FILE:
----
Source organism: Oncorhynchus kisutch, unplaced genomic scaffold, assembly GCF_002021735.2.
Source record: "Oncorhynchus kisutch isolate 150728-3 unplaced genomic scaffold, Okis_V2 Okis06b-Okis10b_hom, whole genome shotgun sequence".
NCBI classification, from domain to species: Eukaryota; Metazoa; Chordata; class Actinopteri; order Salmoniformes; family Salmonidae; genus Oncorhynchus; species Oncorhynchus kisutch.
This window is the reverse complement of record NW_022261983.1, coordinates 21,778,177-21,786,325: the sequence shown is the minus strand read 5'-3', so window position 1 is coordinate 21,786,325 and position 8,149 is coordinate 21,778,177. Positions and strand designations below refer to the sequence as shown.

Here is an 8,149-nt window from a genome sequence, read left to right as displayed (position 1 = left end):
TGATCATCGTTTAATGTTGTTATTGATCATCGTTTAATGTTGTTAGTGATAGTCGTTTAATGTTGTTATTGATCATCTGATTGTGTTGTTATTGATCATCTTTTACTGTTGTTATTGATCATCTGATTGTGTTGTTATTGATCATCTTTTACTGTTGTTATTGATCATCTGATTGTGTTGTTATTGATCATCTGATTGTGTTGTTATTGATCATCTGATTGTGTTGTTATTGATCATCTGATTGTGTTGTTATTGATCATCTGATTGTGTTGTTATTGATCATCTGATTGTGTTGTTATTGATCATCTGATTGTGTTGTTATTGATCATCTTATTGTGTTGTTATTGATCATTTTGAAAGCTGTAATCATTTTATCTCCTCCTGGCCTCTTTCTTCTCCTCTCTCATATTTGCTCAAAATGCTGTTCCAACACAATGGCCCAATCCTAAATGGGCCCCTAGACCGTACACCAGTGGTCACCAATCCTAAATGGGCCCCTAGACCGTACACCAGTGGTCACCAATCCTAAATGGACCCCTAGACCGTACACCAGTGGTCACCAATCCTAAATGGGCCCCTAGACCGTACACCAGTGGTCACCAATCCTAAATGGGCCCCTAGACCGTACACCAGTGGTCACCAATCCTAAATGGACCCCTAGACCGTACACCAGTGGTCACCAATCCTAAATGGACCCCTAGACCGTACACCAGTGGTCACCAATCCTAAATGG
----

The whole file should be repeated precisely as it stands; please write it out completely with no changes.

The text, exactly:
Source organism: Oncorhynchus kisutch, unplaced genomic scaffold, assembly GCF_002021735.2.
Source record: "Oncorhynchus kisutch isolate 150728-3 unplaced genomic scaffold, Okis_V2 Okis06b-Okis10b_hom, whole genome shotgun sequence".
NCBI classification, from domain to species: Eukaryota; Metazoa; Chordata; class Actinopteri; order Salmoniformes; family Salmonidae; genus Oncorhynchus; species Oncorhynchus kisutch.
This window is the reverse complement of record NW_022261983.1, coordinates 21,778,177-21,786,325: the sequence shown is the minus strand read 5'-3', so window position 1 is coordinate 21,786,325 and position 8,149 is coordinate 21,778,177. Positions and strand designations below refer to the sequence as shown.

Here is an 8,149-nt window from a genome sequence, read left to right as displayed (position 1 = left end):
TGATCATCGTTTAATGTTGTTATTGATCATCGTTTAATGTTGTTAGTGATAGTCGTTTAATGTTGTTATTGATCATCTGATTGTGTTGTTATTGATCATCTTTTACTGTTGTTATTGATCATCTGATTGTGTTGTTATTGATCATCTTTTACTGTTGTTATTGATCATCTGATTGTGTTGTTATTGATCATCTGATTGTGTTGTTATTGATCATCTGATTGTGTTGTTATTGATCATCTGATTGTGTTGTTATTGATCATCTGATTGTGTTGTTATTGATCATCTGATTGTGTTGTTATTGATCATCTGATTGTGTTGTTATTGATCATCTTATTGTGTTGTTATTGATCATTTTGAAAGCTGTAATCATTTTATCTCCTCCTGGCCTCTTTCTTCTCCTCTCTCATATTTGCTCAAAATGCTGTTCCAACACAATGGCCCAATCCTAAATGGGCCCCTAGACCGTACACCAGTGGTCACCAATCCTAAATGGGCCCCTAGACCGTACACCAGTGGTCACCAATCCTAAATGGACCCCTAGACCGTACACCAGTGGTCACCAATCCTAAATGGGCCCCTAGACCGTACACCAGTGGTCACCAATCCTAAATGGGCCCCTAGACCGTACACCAGTGGTCACCAATCCTAAATGGACCCCTAGACCGTACACCAGTGGTCACCAATCCTAAATGGACCCCTAGACCGTACACCAGTGGTCACCAATCCTAAATGG